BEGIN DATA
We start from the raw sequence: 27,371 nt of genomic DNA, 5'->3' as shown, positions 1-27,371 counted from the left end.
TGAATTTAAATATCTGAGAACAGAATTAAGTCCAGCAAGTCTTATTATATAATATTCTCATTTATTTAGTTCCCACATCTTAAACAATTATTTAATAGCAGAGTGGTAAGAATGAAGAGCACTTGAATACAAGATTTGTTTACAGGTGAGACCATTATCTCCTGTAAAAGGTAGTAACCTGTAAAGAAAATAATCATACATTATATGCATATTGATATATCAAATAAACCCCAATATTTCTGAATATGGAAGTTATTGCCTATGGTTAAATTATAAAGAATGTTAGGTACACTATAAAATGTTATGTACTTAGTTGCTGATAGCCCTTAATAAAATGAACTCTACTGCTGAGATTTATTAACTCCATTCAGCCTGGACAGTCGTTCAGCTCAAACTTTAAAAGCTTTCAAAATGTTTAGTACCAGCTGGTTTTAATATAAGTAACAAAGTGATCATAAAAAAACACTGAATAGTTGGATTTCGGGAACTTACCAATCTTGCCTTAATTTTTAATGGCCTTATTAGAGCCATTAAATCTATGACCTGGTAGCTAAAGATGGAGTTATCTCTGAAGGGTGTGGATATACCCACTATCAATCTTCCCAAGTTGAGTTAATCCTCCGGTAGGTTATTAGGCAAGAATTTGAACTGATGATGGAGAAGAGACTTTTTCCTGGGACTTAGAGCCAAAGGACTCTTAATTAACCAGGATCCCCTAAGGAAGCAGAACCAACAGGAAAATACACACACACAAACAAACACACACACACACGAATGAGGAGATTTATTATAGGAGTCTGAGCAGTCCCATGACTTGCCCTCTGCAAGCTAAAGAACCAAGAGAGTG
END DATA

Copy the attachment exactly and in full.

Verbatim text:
We start from the raw sequence: 27,371 nt of genomic DNA, 5'->3' as shown, positions 1-27,371 counted from the left end.
TGAATTTAAATATCTGAGAACAGAATTAAGTCCAGCAAGTCTTATTATATAATATTCTCATTTATTTAGTTCCCACATCTTAAACAATTATTTAATAGCAGAGTGGTAAGAATGAAGAGCACTTGAATACAAGATTTGTTTACAGGTGAGACCATTATCTCCTGTAAAAGGTAGTAACCTGTAAAGAAAATAATCATACATTATATGCATATTGATATATCAAATAAACCCCAATATTTCTGAATATGGAAGTTATTGCCTATGGTTAAATTATAAAGAATGTTAGGTACACTATAAAATGTTATGTACTTAGTTGCTGATAGCCCTTAATAAAATGAACTCTACTGCTGAGATTTATTAACTCCATTCAGCCTGGACAGTCGTTCAGCTCAAACTTTAAAAGCTTTCAAAATGTTTAGTACCAGCTGGTTTTAATATAAGTAACAAAGTGATCATAAAAAAACACTGAATAGTTGGATTTCGGGAACTTACCAATCTTGCCTTAATTTTTAATGGCCTTATTAGAGCCATTAAATCTATGACCTGGTAGCTAAAGATGGAGTTATCTCTGAAGGGTGTGGATATACCCACTATCAATCTTCCCAAGTTGAGTTAATCCTCCGGTAGGTTATTAGGCAAGAATTTGAACTGATGATGGAGAAGAGACTTTTTCCTGGGACTTAGAGCCAAAGGACTCTTAATTAACCAGGATCCCCTAAGGAAGCAGAACCAACAGGAAAATACACACACACAAACAAACACACACACACACGAATGAGGAGATTTATTATAGGAGTCTGAGCAGTCCCATGACTTGCCCTCTGCAAGCTAAAGAACCAAGAGAGTG